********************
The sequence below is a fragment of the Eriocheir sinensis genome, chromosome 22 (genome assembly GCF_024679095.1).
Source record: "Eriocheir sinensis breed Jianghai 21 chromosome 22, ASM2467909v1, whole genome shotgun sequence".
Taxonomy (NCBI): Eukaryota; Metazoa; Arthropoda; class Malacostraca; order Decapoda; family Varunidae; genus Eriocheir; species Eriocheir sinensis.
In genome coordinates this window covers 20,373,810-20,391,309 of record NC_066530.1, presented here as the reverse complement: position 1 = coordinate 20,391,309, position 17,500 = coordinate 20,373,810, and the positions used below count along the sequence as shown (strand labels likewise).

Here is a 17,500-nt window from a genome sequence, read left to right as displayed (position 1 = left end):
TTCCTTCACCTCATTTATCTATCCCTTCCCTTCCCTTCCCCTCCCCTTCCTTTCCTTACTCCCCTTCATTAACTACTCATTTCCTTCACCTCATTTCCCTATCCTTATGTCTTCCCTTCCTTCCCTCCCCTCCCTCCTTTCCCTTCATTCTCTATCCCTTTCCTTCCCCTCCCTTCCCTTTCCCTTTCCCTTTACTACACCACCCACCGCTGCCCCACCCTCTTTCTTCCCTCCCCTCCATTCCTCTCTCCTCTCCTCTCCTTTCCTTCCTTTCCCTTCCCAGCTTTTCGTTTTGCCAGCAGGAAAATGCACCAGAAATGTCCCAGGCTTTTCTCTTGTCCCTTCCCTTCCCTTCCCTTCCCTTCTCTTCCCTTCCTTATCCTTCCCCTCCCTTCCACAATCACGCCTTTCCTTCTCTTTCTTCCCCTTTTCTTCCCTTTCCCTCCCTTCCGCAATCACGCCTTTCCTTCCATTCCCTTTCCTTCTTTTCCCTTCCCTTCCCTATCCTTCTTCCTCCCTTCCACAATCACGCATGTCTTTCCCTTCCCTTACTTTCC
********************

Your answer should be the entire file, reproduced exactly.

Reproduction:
The sequence below is a fragment of the Eriocheir sinensis genome, chromosome 22 (genome assembly GCF_024679095.1).
Source record: "Eriocheir sinensis breed Jianghai 21 chromosome 22, ASM2467909v1, whole genome shotgun sequence".
Taxonomy (NCBI): Eukaryota; Metazoa; Arthropoda; class Malacostraca; order Decapoda; family Varunidae; genus Eriocheir; species Eriocheir sinensis.
In genome coordinates this window covers 20,373,810-20,391,309 of record NC_066530.1, presented here as the reverse complement: position 1 = coordinate 20,391,309, position 17,500 = coordinate 20,373,810, and the positions used below count along the sequence as shown (strand labels likewise).

Here is a 17,500-nt window from a genome sequence, read left to right as displayed (position 1 = left end):
TTCCTTCACCTCATTTATCTATCCCTTCCCTTCCCTTCCCCTCCCCTTCCTTTCCTTACTCCCCTTCATTAACTACTCATTTCCTTCACCTCATTTCCCTATCCTTATGTCTTCCCTTCCTTCCCTCCCCTCCCTCCTTTCCCTTCATTCTCTATCCCTTTCCTTCCCCTCCCTTCCCTTTCCCTTTCCCTTTACTACACCACCCACCGCTGCCCCACCCTCTTTCTTCCCTCCCCTCCATTCCTCTCTCCTCTCCTCTCCTTTCCTTCCTTTCCCTTCCCAGCTTTTCGTTTTGCCAGCAGGAAAATGCACCAGAAATGTCCCAGGCTTTTCTCTTGTCCCTTCCCTTCCCTTCCCTTCCCTTCTCTTCCCTTCCTTATCCTTCCCCTCCCTTCCACAATCACGCCTTTCCTTCTCTTTCTTCCCCTTTTCTTCCCTTTCCCTCCCTTCCGCAATCACGCCTTTCCTTCCATTCCCTTTCCTTCTTTTCCCTTCCCTTCCCTATCCTTCTTCCTCCCTTCCACAATCACGCATGTCTTTCCCTTCCCTTACTTTCC